It was “total chaos” in Brier Hill

Published: Dec. 26, 2022 at 5:52 PM EST
Email This Link
Share on Pinterest
Share on LinkedIn

BRIER HILL, New York (WWNY) - State Route 37, which runs through Brier Hill, was an easy commute on Monday.

Over the weekend, let’s just say, some didn’t have the same luck.

“Total chaos,” those words from Brier Hill Fire President David Stout.

Stout was one of about 20 volunteers from the department who helped to rescue people stranded in their vehicles.

“They were all the way from Ohio, Pennsylvania, Montreal traveling through. Visibility was zero. Wind was blowing 40 - 50 miles per hour across the roads, snow drifts,” said Stout.

About 40 of those rescued stayed in the Brier Hill Fire Hall over night and another 50 were housed at Hammond’s fire department.

However, getting them there was no small task.

“A lot of the cars were way off the road, snow was waist deep trying to get the people out of the car,” said Stout.

Some local people were still stuck as of Monday, some seen digging out from feet of snow just trying to remove their cars.

Stout says mutual aid volunteers coming from as far as Franklin County, helped in the rescue efforts, using snowmobiles and UTVs to transport people that were stranded.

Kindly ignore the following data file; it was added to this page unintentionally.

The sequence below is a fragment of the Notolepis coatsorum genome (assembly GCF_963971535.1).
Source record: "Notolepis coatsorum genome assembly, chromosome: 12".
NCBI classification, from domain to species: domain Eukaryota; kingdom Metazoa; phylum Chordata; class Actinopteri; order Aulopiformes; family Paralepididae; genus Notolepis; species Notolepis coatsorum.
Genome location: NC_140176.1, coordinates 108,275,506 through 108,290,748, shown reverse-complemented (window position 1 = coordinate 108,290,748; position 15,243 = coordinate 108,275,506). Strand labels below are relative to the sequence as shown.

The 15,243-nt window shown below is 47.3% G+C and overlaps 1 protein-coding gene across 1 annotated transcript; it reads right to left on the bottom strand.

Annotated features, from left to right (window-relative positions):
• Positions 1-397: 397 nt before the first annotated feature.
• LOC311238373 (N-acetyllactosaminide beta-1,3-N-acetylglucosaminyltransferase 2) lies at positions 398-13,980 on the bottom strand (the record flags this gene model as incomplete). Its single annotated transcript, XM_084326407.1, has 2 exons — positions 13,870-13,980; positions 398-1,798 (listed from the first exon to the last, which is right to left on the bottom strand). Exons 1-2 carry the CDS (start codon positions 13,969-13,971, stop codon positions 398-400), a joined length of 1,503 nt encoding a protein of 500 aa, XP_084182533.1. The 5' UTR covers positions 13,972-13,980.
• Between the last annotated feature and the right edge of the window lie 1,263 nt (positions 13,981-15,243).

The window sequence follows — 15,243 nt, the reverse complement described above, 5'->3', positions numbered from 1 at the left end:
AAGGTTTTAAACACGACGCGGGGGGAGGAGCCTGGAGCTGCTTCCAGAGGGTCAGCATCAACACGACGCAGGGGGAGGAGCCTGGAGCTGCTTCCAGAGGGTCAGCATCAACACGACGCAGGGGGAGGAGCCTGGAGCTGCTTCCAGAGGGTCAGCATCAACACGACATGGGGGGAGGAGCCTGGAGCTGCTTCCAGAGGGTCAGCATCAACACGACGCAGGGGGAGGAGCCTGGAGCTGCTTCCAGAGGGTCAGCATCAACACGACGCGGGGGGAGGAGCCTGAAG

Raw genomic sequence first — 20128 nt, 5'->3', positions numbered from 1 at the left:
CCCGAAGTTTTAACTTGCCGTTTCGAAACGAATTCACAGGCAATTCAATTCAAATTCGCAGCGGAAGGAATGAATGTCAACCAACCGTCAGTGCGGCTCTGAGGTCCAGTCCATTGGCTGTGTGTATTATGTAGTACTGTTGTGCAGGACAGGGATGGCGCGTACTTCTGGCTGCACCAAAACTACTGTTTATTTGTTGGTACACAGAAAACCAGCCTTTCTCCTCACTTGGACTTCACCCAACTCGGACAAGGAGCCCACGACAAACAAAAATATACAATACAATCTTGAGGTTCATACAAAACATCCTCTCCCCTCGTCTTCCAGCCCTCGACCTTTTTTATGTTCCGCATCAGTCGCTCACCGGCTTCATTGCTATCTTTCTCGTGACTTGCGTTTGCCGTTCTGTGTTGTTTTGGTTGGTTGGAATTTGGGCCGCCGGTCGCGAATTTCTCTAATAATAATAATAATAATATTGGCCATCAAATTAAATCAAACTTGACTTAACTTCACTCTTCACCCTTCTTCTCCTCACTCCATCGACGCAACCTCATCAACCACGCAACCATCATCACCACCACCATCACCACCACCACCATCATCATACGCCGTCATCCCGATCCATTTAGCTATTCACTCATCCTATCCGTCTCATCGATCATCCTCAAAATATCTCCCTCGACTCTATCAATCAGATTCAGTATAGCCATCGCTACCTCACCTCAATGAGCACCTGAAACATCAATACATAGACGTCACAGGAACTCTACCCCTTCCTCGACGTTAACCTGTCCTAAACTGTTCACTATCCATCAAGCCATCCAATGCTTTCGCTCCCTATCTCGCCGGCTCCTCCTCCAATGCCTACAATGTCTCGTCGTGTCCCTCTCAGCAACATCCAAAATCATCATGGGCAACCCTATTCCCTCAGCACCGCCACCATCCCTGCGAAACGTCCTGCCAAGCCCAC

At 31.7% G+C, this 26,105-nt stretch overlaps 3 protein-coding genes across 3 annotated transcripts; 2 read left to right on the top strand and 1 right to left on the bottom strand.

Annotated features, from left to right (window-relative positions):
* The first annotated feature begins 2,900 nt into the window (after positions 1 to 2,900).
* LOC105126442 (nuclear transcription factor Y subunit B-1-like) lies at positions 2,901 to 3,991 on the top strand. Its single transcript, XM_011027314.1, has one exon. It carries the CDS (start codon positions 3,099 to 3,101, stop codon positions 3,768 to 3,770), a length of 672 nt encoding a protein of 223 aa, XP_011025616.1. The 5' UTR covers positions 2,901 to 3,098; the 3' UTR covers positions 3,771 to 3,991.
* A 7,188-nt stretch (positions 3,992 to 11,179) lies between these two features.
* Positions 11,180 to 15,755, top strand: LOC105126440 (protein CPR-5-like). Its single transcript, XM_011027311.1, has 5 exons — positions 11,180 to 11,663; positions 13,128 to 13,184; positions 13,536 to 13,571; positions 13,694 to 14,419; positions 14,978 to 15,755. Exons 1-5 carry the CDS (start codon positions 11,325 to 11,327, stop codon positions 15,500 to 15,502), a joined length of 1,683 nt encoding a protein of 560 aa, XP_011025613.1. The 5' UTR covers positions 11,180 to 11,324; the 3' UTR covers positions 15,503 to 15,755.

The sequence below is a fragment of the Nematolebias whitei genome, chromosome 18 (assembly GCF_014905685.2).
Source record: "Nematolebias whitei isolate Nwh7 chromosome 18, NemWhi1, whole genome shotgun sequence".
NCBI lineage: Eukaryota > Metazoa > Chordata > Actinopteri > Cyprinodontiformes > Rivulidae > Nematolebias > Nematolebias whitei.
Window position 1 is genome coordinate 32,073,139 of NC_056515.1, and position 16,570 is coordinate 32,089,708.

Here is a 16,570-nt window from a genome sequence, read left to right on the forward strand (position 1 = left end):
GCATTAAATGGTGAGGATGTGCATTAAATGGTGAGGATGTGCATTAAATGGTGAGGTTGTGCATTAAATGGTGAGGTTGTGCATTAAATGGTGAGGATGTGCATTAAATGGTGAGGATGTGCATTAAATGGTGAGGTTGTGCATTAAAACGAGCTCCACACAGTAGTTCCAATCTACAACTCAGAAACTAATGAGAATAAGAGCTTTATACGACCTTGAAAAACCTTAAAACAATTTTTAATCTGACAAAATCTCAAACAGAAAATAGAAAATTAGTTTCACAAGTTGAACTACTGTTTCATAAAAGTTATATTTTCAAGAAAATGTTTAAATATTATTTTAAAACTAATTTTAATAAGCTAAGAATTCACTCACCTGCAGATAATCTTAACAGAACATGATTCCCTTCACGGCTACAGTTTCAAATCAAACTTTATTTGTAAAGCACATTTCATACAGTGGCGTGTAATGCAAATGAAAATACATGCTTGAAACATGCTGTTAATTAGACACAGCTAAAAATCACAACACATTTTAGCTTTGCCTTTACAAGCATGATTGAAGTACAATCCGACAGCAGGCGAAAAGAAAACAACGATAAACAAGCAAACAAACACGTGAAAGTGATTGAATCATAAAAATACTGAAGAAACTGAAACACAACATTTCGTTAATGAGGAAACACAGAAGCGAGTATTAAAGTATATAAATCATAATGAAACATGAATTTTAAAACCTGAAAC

Tammie Mace and her nephew Matthew, who is from the area but now lives in Alabama, stuck out the storm in Brier Hill. She says it was eye opening.

“My aunt and uncle live over there across the road and you could not see nothing. I mean, it was all a white out. I’ve never seen it that bad,” said Tammie Mace.

Reporter Brendan Straub spoke to the Mace family while they were helping to dig others out, a task Matthew says he was ready to do when he landed back in the North Country.

“You know, going from 80 degrees to 10 degrees and snow, I like it, it’s a good change of pace, and I didn’t think I would be spending this much time shoveling but ah, it’s alright. you know people need it,” said Matthew Mace.

As many people know, lake effect conditions can be pretty unpredictable. Just north in Brier Hill, it wasn’t snowing and in Hammond, it was coming down pretty good.

Stout says over the weekend, because of the conditions, a trip between the two took almost an hour when it normally lasts about 5 minutes.

St. Lawrence County Director of Emergency Services Matt Denner says although Brier Hill and Hammond may have been hit the hardest, other communities also stepped up.

“We also had stranded motorists in Raymondville, Norfolk, Gouverneur, and those departments also got out and made rescues and brought people in, you know, or got them to family members. So I mean to take away, the community itself is great,” said Denner.

Denner says he couldn’t possibly put a number out yet as to how many emergency calls they took, but he does says it felt non-stop. He went on to say at there were several times when all 4 of their dispatchers were taking calls at the same time and some spent more than 24 hours at work, taking naps on cots when they could.